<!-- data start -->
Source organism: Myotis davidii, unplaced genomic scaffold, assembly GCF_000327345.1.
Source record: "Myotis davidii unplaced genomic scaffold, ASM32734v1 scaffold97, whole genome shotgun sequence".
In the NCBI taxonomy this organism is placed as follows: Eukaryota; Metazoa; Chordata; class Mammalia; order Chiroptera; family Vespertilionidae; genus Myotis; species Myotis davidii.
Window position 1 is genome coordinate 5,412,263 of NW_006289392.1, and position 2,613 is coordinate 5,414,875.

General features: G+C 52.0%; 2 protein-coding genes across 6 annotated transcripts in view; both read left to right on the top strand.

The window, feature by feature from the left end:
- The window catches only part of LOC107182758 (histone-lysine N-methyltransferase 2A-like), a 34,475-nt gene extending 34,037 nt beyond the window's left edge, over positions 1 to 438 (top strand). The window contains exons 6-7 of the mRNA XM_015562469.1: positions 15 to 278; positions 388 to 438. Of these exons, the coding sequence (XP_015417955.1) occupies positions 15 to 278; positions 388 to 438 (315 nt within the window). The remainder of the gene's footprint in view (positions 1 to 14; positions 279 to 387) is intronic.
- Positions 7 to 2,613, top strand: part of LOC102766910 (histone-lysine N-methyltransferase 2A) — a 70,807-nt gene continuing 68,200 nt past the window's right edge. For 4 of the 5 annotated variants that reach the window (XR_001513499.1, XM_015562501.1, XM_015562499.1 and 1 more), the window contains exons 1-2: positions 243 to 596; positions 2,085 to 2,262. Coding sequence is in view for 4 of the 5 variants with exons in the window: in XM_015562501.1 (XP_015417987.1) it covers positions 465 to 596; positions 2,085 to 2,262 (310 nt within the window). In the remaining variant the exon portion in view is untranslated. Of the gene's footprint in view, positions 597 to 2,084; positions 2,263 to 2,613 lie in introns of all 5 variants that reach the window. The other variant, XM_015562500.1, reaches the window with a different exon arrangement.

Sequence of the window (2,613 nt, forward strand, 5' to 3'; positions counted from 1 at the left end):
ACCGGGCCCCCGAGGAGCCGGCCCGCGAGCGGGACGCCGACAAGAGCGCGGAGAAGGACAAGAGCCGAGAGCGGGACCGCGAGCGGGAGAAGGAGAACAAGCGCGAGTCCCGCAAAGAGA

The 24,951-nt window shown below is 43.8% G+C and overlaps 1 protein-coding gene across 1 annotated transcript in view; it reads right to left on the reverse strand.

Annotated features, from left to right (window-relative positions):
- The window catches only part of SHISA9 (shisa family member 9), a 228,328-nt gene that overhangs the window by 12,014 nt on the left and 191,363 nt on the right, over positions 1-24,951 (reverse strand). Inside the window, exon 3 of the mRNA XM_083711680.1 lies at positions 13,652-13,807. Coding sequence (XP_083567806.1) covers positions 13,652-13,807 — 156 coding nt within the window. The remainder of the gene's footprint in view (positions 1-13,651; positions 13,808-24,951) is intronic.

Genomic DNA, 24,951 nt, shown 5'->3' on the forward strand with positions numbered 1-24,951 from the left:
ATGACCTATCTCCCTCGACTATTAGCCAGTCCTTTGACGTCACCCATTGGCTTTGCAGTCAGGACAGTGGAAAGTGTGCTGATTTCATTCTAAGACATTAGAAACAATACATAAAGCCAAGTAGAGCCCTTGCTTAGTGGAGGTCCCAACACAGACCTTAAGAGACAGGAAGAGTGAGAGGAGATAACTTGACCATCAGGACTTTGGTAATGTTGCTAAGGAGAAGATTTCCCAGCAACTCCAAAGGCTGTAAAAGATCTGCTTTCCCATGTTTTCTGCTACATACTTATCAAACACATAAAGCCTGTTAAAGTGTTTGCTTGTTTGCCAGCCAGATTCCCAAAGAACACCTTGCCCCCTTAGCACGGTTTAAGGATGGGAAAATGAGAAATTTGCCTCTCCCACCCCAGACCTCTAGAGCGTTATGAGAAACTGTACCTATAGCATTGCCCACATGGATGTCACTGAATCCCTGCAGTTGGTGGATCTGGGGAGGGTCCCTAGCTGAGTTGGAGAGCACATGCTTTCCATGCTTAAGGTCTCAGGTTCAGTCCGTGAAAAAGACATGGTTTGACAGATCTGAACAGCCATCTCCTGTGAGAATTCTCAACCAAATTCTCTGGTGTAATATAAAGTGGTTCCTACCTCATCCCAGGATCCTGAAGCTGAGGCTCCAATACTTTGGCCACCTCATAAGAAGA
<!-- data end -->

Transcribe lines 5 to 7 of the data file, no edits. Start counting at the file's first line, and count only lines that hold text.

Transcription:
General features: G+C 52.0%; 2 protein-coding genes across 6 annotated transcripts in view; both read left to right on the top strand.

The window, feature by feature from the left end:
- The window catches only part of LOC107182758 (histone-lysine N-methyltransferase 2A-like), a 34,475-nt gene extending 34,037 nt beyond the window's left edge, over positions 1 to 438 (top strand). The window contains exons 6-7 of the mRNA XM_015562469.1: positions 15 to 278; positions 388 to 438. Of these exons, the coding sequence (XP_015417955.1) occupies positions 15 to 278; positions 388 to 438 (315 nt within the window). The remainder of the gene's footprint in view (positions 1 to 14; positions 279 to 387) is intronic.